Bloomington theatre collective confronts racial injustice

By 

Students perform as part of the Bloomington City Wide Youth Theatre Collective

As the nation continues to grapple with righting the wrongs from racial injustice, a new community theatre project hopes to provide a space for youth voices to address these issues.

Gus Weltsek, Assistant Professor in Arts Education, is working on the project, called the Bloomington City Wide Youth Theatre Collective. The goal of the project is to create a new musical based upon young people’s voices. Through a series of arts-based workshops that include puppetry, masks, improvisation, Theatre of the Oppressed, hip hop dance and poetry, the youth are working in collaboration with each other and professional artists to identify ideas and experiences that to them signify issues of racism in Bloomington. The project is an extension of work that Weltsek and Marcus Simmons, faculty member at Bethel University, have been engaged in for several years: using the arts to create meaningful socio-cultural and political spaces for critical self and community reflection and action.

“We are interested in the ways youth utilize theatre conventions to create a new play as an observable means of displaying critical embodied agency,” Weltsek added.

With a mix of teenagers from Bloomington and a central creative team, workshop presenters and technical staff, Weltsek says the team is taking a community-based participatory research approach: “This study will contribute extensively to the means the fields of education and social sciences use to examine the multiplicity of ways youths’ use diverse sign systems and embodied interactions as ways to make meaning and take action within a complex and turbulent world.”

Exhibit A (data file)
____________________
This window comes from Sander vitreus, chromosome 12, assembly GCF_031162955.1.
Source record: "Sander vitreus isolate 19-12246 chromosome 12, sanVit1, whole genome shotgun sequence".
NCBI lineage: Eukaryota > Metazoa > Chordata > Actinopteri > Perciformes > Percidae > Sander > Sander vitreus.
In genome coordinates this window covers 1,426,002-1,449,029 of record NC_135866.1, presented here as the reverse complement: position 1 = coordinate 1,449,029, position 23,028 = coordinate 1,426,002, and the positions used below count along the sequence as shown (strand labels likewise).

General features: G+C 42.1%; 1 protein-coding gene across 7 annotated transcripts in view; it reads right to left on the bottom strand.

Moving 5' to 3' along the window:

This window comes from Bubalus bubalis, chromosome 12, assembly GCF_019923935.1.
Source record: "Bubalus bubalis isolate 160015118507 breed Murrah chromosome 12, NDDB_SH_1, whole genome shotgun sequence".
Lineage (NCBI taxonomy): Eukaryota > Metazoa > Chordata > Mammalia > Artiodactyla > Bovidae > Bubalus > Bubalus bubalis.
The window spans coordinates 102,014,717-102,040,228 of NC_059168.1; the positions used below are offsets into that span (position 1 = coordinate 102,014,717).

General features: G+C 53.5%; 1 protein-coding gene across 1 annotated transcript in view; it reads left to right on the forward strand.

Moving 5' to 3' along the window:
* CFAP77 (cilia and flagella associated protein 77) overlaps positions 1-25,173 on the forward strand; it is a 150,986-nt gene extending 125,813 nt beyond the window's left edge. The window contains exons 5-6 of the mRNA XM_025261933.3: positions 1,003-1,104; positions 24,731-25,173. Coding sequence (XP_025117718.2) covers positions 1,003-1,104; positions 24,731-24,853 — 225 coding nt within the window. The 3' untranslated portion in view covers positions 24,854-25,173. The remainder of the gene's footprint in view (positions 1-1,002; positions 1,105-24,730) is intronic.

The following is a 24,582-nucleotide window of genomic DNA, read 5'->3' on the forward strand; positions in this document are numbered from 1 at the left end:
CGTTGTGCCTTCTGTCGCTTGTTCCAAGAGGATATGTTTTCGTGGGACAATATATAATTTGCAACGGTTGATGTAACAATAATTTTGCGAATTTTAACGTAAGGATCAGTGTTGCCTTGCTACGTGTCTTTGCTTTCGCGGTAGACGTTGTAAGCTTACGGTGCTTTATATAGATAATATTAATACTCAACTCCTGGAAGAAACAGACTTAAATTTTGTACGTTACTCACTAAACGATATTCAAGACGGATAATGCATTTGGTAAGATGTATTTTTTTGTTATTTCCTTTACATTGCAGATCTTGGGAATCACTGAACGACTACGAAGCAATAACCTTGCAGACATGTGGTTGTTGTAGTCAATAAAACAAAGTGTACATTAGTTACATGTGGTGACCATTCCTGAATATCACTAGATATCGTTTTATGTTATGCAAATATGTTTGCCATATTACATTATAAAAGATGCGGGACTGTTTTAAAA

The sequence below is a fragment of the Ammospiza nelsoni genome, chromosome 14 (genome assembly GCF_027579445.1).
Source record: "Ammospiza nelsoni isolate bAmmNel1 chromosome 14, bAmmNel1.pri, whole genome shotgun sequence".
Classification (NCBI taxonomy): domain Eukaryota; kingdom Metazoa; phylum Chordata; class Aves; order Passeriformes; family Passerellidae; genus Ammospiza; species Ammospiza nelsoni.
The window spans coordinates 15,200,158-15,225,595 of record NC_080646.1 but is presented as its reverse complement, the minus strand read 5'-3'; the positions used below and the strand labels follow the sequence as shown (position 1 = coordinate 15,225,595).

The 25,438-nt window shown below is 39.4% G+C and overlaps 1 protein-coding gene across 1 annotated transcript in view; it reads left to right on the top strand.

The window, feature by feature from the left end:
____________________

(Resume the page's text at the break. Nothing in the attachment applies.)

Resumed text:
Young people need space to talk and think deeply about important issues ... This space is often neglected due to the demands of standardized testing. Our work is solely focused on providing a space and a platform for youth voices.

Gus Weltsek

As COVID-19 restrictions are still in place, the entire project is being completed via Zoom, much like other theatre projects Weltsek is involved in. With these new challenges, Weltsek also sees an unprecedented opportunity to design a rigorous research model to capture and analyze the socio-culture intricacies of the creative theatrical process, as everything can be recorded.

“This platform also expands our ability to engage the youth in a more human and theatrically authentic experience by virtue of the visual and creative enhancements provided through our augmentations of drama works,” they said. “Likewise, performing in an all-virtual format brings attention to large participant socio-economic gaps.”

The project, which is receiving funding through the IU Racial Justice Research Fund, is an important one as youth are seeing and experiencing racism and other weaponized bias daily without ways to process it safely or collectively.

“Young people need space to talk and think deeply about important issues particularly as this is the world in which they live and the one of whose care they will be charged,” Weltsek said. “This space is often neglected due to the demands of standardized testing. Our work is solely focused on providing a space and a platform for youth voices.”

Start your life-changing journey

Schedule a visit   Request information